Man who shot congressman a Sunders supporter

Man who shot congressman a Sunders supporter

Man who shot congressman a Sunders supporter The man who opened fire on Congress members as they practiced for a charity baseball game was an ardent supporter of liberal Senator Bernie Sanders - who said he was “sickened” by the “despicable act.”

The rifle-wielding critic of President Donald Trump opened fire on June 14 on lawmakers seriously wounding a top Republican congressman Steve Scalise and three others before he was killed by police.

The 66-year-old gunman was identified as James T. Hodgkinson of Belleville, Illinois.

The attack provoked a wave of emotion on Capitol Hill, where Republicans and Democrats expressed concern over a possible rise in verbal or physical violence amid a bitterly partisan political atmosphere in the aftermath of a vitriol-filled 2016 election.

In a national address, Trump appealed for unity following the morning assault in the Washington suburb of Alexandria, Virginia.

“We are strongest when we are unified and when we work together for the common good,” the president said.

Scalise, a strong supporter of gun rights, underwent surgery after being shot in the left hip.

He needed several blood transfusions, remains in critical condition and will require more operations, MedStar Washington Hospital Center said late on June 14.

“The bullet traveled across his pelvis, fracturing bones, injuring internal organs, and causing severe bleeding,” a statement said.

The others shot and wounded were a congressional aide, a lobbyist for Tyson Foods, and a U.S. Capitol Police officer.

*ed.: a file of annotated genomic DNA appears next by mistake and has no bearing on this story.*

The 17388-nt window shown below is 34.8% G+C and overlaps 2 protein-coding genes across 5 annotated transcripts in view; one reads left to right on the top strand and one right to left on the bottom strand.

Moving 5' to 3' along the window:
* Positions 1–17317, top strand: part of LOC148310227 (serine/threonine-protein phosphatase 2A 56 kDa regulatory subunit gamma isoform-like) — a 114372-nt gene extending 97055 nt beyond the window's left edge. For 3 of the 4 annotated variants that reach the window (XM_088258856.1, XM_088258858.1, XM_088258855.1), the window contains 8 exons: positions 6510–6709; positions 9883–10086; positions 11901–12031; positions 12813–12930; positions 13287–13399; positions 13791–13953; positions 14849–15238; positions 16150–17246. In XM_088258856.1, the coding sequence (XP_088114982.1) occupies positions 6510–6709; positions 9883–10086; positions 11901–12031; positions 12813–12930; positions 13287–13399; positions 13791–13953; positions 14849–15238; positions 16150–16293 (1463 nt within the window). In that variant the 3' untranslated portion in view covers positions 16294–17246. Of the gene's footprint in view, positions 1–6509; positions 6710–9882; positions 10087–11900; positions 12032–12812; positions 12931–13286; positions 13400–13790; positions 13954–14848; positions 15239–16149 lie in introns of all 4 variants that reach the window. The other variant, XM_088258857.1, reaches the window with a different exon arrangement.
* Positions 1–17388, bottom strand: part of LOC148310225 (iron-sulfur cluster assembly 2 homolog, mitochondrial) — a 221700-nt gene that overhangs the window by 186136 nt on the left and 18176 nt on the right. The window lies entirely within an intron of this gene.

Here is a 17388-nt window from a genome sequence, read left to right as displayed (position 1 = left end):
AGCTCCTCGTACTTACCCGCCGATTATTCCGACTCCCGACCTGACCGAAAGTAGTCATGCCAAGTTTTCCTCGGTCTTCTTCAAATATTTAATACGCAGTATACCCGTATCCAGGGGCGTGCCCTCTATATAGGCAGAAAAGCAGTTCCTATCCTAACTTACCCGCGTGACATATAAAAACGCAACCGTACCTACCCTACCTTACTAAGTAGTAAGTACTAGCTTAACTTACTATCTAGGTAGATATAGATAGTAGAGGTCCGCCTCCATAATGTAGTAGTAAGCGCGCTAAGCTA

A second Capitol police officer suffered non-gunshot injuries, the FBI said. Two congressman said they had sustained minor injuries while trying to take cover.

The president and First Lady Melania Trump later visited Scalise, bringing flowers.

“Just left hospital. Rep. Steve Scalise, one of the truly great people, is in very tough shape - but he is a real fighter. Pray for Steve!” Trump tweeted.

The first couple also visited Capitol Police Officer Crystal Griner.

The FBI said it had recovered and was attempting to trace two weapons, a rifle and a handgun, and was actively investigating Hodgkinson’s “associates, whereabouts, social media impressions, and potential motivations.” 

According to his Facebook page, Hodgkinson was a fervent supporter of Sanders, the feisty independent who battled Hillary Clinton for the Democratic presidential nomination last year.

The gunman’s social media posts displayed strong anti-Trump sentiment.

“I know he wasn’t happy with the way things were going, the election results and stuff,” his brother, Michael Hodgkinson, told The New York Times.

Sanders swiftly responded to reports the suspect had volunteered on his presidential campaign.
“I am sickened by this despicable act,” he said.

“Let me be as clear as I can be. Violence of any kind is unacceptable in our society and I condemn this action in the strongest possible terms.”